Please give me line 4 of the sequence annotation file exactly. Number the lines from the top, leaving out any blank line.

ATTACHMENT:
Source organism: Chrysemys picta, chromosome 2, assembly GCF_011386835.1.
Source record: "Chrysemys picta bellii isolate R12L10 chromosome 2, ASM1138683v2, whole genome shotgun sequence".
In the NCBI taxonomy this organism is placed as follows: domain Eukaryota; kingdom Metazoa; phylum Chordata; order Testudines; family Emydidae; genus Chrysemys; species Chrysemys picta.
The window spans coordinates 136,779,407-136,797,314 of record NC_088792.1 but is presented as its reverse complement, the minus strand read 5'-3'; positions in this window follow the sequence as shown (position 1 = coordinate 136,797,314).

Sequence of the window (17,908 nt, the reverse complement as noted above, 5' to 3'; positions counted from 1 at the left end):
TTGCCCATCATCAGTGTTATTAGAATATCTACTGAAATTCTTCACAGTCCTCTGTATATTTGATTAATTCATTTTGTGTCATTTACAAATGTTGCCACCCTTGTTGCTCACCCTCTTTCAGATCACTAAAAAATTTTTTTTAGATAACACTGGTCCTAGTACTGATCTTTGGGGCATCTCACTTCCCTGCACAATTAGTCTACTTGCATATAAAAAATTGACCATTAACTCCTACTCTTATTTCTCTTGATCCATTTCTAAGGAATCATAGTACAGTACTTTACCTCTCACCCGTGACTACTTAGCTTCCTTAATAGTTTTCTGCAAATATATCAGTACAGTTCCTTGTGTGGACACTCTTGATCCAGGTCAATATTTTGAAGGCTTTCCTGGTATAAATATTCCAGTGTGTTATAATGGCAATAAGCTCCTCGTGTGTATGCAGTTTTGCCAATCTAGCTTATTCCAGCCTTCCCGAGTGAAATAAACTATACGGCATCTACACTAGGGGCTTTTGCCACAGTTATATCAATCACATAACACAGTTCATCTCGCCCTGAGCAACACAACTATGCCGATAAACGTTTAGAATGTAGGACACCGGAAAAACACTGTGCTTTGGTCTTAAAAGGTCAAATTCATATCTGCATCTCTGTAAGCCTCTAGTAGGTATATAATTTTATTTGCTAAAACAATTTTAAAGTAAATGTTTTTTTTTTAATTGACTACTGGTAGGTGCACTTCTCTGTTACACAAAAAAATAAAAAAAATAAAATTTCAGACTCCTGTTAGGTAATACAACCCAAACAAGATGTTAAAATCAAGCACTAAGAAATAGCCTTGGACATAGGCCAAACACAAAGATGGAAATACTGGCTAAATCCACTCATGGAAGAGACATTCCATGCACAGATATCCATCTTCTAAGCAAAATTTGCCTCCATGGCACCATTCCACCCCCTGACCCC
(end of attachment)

The window spans coordinates 136,779,407-136,797,314 of record NC_088792.1 but is presented as its reverse complement, the minus strand read 5'-3'; positions in this window follow the sequence as shown (position 1 = coordinate 136,797,314).